VH-BBZ   (1)    Avro 652A  Anson 1


                                  These two rare images (above and below) are from the Geoff Goodall collection and show VH-BBZ
                                  following a crash at Kerowagi, Papua New Guinea in May of 1949. 
                                  Geoff provides the background history on VH-BBZ, viz:
                                  The Anson was ex RAAF DJ177, sold by Commonwealth Disposals Commission at their Anson sales
                                  at RAAF Maryborough, Qld on 4 November 1946 to Harry Ellis, Shermans Motors, Dubbo NSW.
                                  It was not collected by purchaser until April 1947 and never left Maryborough, being acquired by a
                                  local mechanic there, Joe Vine. Joe did the CofA conversion and it was registered VH-BBZ in July
                                  1948 to Joseph C. Vine trading as Air Maintenance of Maryborough.   On the Registration Appli-
                                  cation forms to DCA Joe wrote "to be based in New Guinea", indicating he already had a purchaser
                                  for the Anson.  In September 1948 came a change of ownership to Ben Hall of Madang who traded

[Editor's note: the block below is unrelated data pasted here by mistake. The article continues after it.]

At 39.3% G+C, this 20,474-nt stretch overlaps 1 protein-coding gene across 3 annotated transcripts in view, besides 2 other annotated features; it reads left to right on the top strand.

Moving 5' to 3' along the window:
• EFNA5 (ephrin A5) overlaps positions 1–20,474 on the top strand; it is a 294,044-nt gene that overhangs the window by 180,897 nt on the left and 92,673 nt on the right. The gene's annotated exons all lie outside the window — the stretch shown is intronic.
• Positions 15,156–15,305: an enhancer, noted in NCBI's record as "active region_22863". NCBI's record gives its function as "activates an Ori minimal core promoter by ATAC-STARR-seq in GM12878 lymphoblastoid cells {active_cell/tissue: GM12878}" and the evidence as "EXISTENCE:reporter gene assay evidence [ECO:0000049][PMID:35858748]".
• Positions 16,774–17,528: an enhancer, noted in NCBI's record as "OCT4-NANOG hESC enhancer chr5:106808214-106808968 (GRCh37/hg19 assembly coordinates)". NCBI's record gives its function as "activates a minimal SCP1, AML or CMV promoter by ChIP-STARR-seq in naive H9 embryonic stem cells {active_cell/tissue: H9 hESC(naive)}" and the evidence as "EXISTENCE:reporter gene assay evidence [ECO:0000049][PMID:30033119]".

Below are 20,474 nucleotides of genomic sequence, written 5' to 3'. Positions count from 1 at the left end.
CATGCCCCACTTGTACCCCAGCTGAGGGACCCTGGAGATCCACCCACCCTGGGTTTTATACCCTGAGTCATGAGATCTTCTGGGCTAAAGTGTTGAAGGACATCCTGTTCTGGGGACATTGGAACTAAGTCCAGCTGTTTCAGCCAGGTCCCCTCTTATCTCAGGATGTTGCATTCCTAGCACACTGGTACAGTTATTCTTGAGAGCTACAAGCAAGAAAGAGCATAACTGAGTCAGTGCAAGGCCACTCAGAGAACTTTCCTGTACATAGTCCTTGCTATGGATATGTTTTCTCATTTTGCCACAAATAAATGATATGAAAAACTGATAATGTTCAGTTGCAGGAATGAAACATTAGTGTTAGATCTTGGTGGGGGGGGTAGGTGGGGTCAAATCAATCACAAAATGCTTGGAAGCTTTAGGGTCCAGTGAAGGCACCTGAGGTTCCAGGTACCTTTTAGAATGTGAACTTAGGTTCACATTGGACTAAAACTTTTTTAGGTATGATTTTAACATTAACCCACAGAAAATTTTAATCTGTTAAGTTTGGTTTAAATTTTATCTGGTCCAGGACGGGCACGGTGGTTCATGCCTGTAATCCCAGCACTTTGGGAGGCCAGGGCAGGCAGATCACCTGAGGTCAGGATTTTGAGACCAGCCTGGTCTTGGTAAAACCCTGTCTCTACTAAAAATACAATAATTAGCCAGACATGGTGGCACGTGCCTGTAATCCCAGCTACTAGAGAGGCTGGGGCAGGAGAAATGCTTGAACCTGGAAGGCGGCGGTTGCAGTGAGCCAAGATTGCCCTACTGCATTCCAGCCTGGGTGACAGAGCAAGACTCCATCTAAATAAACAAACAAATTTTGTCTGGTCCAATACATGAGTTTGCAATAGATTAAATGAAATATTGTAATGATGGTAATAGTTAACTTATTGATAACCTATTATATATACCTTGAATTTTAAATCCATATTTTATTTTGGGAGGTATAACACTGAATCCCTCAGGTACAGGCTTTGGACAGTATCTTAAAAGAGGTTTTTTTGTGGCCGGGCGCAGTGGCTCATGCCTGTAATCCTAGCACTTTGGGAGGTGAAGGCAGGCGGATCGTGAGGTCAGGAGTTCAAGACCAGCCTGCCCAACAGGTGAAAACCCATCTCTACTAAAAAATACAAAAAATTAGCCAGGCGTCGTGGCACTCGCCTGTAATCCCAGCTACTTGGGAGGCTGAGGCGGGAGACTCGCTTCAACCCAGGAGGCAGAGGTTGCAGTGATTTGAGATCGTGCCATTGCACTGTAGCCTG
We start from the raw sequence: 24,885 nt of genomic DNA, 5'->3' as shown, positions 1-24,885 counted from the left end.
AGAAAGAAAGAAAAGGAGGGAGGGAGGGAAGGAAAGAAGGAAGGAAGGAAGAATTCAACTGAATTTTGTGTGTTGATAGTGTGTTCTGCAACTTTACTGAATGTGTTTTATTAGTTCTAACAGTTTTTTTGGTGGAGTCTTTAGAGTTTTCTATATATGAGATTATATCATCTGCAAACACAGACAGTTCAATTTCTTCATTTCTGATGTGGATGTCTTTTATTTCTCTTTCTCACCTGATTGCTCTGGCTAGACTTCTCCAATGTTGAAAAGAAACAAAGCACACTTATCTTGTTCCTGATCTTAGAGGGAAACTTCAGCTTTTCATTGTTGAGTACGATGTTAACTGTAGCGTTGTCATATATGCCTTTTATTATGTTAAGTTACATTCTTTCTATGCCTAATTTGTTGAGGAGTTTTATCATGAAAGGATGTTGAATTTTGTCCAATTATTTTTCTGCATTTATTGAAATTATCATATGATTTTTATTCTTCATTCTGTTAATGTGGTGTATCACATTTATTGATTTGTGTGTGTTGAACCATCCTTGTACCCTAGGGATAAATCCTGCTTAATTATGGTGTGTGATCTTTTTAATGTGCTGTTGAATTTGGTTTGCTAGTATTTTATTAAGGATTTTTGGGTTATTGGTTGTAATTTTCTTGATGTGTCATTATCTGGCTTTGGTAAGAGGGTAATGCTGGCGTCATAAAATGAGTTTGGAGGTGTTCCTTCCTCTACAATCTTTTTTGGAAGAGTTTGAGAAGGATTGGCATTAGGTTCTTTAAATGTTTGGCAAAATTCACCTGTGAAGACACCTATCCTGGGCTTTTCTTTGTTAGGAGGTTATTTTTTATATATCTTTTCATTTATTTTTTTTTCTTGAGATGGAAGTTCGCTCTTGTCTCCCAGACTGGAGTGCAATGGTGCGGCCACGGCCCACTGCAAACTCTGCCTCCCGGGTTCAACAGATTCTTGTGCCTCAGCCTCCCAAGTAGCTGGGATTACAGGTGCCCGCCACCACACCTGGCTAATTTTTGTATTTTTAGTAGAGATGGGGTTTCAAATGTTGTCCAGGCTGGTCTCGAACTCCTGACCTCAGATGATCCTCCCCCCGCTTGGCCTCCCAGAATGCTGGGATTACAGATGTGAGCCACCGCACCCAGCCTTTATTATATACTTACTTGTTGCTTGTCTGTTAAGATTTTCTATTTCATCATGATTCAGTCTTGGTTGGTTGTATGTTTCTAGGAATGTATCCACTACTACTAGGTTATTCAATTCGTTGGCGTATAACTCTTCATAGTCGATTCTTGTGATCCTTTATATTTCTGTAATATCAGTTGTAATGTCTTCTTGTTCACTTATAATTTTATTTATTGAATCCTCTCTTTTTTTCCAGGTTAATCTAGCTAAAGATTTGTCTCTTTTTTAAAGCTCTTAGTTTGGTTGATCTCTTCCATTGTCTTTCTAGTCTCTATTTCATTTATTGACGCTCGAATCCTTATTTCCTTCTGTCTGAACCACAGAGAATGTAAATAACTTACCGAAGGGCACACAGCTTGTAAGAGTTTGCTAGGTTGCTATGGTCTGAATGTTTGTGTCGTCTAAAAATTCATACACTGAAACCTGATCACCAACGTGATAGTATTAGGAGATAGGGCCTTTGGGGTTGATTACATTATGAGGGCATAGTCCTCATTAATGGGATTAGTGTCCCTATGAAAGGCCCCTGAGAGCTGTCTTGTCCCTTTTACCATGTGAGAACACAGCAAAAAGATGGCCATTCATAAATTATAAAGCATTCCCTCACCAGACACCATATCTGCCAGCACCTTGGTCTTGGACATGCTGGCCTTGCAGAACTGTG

as Halls Charters and Sepik River Trading Co, equipped with Dragons.   Qantas Empire Airways was
                                  buying out the small operators in New Guineas at the time and bought out Ben Hall, who handed
                                  VH-BBZ over to QEA on 4 February 1949.  (Surely the only Anson ever owned by Qantas!).   On
                                  11 May 1949 -BBZ crashed on takeoff from Kerowagi, New Guinea: swung off the runway during
                                  a downwind takeoff and the undercarriage struck a drain and collapsed.   Pilot Neville Mitchell who
                                  had flown the Anson previously for Ben Hall received minor injuries.   He went on to set up Mitchell
                                  Aerial Services at Cairns in the 1950s.   A surprising number of Ansons were employed in the harsh
                                  conditions of New Guinea in the 1940s and 1950s.  Surprising, that is, considering what damage the
                                  extremely humid climate could do to this wooden airframe, not mention the termites.    Many (most)
                                  of the strips were undeveloped and it is to the Anson's credit that they were able to provide a modicum
                                  of air service to these remote outposts at all.